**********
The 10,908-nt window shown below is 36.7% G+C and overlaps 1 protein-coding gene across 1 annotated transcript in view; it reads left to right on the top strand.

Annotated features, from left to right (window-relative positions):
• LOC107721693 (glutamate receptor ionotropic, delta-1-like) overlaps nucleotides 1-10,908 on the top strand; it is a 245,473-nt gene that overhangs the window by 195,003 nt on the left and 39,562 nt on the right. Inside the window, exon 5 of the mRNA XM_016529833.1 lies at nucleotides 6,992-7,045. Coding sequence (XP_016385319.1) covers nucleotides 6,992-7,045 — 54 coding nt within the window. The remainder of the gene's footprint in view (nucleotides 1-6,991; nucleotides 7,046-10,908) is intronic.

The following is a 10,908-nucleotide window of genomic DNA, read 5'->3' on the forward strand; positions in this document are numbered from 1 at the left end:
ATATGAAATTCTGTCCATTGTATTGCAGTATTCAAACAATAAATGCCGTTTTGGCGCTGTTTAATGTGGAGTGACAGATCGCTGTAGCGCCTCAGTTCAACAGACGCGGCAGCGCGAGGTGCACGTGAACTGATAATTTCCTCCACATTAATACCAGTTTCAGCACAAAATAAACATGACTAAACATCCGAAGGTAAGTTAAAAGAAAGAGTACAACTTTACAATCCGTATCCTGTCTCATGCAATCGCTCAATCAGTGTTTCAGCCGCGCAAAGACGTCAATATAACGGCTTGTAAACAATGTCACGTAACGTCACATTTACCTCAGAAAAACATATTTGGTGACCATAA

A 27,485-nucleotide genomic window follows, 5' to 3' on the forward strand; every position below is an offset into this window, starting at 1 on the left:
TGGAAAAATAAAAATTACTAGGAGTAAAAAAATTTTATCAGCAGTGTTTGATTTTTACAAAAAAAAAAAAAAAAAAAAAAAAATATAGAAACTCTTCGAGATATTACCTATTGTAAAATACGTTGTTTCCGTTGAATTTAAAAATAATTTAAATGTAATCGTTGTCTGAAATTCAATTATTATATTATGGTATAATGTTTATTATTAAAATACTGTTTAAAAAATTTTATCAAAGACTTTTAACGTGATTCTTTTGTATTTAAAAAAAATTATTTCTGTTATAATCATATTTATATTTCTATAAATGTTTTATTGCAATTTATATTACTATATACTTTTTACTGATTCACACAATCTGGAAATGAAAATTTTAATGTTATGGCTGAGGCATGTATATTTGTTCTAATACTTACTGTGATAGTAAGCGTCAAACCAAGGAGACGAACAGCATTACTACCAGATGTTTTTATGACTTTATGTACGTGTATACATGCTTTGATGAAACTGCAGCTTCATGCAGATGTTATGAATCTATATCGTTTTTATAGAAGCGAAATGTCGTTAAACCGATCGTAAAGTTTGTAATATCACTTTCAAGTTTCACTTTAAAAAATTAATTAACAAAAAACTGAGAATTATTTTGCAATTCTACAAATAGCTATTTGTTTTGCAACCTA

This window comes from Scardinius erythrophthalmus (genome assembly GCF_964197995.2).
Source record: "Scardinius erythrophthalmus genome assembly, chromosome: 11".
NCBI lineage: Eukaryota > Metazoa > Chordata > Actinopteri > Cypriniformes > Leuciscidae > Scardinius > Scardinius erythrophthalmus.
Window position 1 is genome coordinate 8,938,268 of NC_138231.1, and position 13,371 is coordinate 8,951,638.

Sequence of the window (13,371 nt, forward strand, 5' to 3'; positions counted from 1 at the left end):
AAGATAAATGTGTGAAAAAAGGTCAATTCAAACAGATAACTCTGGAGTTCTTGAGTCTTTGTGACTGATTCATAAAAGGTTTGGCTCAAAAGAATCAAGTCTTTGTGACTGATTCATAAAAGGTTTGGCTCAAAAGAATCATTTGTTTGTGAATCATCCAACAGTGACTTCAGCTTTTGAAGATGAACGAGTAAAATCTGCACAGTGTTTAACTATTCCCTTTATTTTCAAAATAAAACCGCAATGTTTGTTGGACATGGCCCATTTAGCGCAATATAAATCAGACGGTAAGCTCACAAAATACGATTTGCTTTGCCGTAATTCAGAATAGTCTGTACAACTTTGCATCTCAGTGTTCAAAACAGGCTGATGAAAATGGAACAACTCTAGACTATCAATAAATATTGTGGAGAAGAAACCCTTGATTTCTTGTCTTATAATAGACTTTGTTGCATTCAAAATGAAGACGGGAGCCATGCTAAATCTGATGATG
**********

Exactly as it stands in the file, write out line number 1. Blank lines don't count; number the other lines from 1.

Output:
The 10,908-nt window shown below is 36.7% G+C and overlaps 1 protein-coding gene across 1 annotated transcript in view; it reads left to right on the top strand.